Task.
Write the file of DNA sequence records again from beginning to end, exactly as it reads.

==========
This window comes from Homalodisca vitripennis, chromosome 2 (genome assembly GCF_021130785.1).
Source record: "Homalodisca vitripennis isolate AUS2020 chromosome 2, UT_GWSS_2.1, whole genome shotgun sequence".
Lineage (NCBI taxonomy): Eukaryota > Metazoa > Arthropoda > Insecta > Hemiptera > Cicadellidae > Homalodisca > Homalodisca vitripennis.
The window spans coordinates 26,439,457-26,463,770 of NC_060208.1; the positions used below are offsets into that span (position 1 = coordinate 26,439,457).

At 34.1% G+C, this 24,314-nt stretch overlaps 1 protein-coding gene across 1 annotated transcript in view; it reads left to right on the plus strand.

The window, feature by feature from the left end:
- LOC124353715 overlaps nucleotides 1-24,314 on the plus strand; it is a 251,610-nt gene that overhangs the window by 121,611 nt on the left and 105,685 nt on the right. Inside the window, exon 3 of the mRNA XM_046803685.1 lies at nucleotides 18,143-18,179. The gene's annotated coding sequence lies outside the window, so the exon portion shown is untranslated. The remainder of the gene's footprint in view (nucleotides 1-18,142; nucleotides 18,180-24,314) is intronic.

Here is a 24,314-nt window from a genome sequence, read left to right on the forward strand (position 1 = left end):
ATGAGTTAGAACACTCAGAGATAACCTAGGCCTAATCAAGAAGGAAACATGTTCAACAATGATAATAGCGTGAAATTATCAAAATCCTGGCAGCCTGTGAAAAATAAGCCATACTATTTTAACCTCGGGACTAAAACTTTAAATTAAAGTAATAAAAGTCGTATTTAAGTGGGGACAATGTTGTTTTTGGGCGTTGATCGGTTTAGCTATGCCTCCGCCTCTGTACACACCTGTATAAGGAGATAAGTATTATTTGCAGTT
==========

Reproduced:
This window comes from Homalodisca vitripennis, chromosome 2 (genome assembly GCF_021130785.1).
Source record: "Homalodisca vitripennis isolate AUS2020 chromosome 2, UT_GWSS_2.1, whole genome shotgun sequence".
Lineage (NCBI taxonomy): Eukaryota > Metazoa > Arthropoda > Insecta > Hemiptera > Cicadellidae > Homalodisca > Homalodisca vitripennis.
The window spans coordinates 26,439,457-26,463,770 of NC_060208.1; the positions used below are offsets into that span (position 1 = coordinate 26,439,457).

At 34.1% G+C, this 24,314-nt stretch overlaps 1 protein-coding gene across 1 annotated transcript in view; it reads left to right on the plus strand.

The window, feature by feature from the left end:
- LOC124353715 overlaps nucleotides 1-24,314 on the plus strand; it is a 251,610-nt gene that overhangs the window by 121,611 nt on the left and 105,685 nt on the right. Inside the window, exon 3 of the mRNA XM_046803685.1 lies at nucleotides 18,143-18,179. The gene's annotated coding sequence lies outside the window, so the exon portion shown is untranslated. The remainder of the gene's footprint in view (nucleotides 1-18,142; nucleotides 18,180-24,314) is intronic.

Here is a 24,314-nt window from a genome sequence, read left to right on the forward strand (position 1 = left end):
ATGAGTTAGAACACTCAGAGATAACCTAGGCCTAATCAAGAAGGAAACATGTTCAACAATGATAATAGCGTGAAATTATCAAAATCCTGGCAGCCTGTGAAAAATAAGCCATACTATTTTAACCTCGGGACTAAAACTTTAAATTAAAGTAATAAAAGTCGTATTTAAGTGGGGACAATGTTGTTTTTGGGCGTTGATCGGTTTAGCTATGCCTCCGCCTCTGTACACACCTGTATAAGGAGATAAGTATTATTTGCAGTT